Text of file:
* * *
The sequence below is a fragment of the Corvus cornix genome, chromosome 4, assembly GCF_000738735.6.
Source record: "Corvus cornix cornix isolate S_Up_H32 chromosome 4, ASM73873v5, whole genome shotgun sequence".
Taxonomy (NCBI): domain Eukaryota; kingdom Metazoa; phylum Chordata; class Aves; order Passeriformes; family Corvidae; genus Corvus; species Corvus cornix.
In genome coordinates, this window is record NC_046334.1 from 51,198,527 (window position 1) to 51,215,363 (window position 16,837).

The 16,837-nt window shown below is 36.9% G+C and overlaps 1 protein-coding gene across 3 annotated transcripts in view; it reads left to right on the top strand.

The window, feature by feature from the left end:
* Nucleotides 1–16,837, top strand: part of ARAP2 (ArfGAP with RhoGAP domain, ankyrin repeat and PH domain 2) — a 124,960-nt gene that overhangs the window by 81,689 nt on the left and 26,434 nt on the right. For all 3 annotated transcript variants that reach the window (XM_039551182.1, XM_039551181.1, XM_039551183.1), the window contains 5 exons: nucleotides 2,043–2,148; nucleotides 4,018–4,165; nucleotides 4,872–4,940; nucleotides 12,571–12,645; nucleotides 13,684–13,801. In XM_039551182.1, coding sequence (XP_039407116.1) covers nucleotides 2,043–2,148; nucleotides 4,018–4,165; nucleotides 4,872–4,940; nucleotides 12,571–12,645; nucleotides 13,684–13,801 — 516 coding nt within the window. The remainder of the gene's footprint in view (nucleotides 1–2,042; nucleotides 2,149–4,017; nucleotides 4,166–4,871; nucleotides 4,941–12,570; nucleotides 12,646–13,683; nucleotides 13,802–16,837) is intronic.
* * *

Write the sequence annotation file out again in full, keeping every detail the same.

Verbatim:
The sequence below is a fragment of the Corvus cornix genome, chromosome 4, assembly GCF_000738735.6.
Source record: "Corvus cornix cornix isolate S_Up_H32 chromosome 4, ASM73873v5, whole genome shotgun sequence".
Taxonomy (NCBI): domain Eukaryota; kingdom Metazoa; phylum Chordata; class Aves; order Passeriformes; family Corvidae; genus Corvus; species Corvus cornix.
In genome coordinates, this window is record NC_046334.1 from 51,198,527 (window position 1) to 51,215,363 (window position 16,837).

The 16,837-nt window shown below is 36.9% G+C and overlaps 1 protein-coding gene across 3 annotated transcripts in view; it reads left to right on the top strand.

The window, feature by feature from the left end:
* Nucleotides 1–16,837, top strand: part of ARAP2 (ArfGAP with RhoGAP domain, ankyrin repeat and PH domain 2) — a 124,960-nt gene that overhangs the window by 81,689 nt on the left and 26,434 nt on the right. For all 3 annotated transcript variants that reach the window (XM_039551182.1, XM_039551181.1, XM_039551183.1), the window contains 5 exons: nucleotides 2,043–2,148; nucleotides 4,018–4,165; nucleotides 4,872–4,940; nucleotides 12,571–12,645; nucleotides 13,684–13,801. In XM_039551182.1, coding sequence (XP_039407116.1) covers nucleotides 2,043–2,148; nucleotides 4,018–4,165; nucleotides 4,872–4,940; nucleotides 12,571–12,645; nucleotides 13,684–13,801 — 516 coding nt within the window. The remainder of the gene's footprint in view (nucleotides 1–2,042; nucleotides 2,149–4,017; nucleotides 4,166–4,871; nucleotides 4,941–12,570; nucleotides 12,646–13,683; nucleotides 13,802–16,837) is intronic.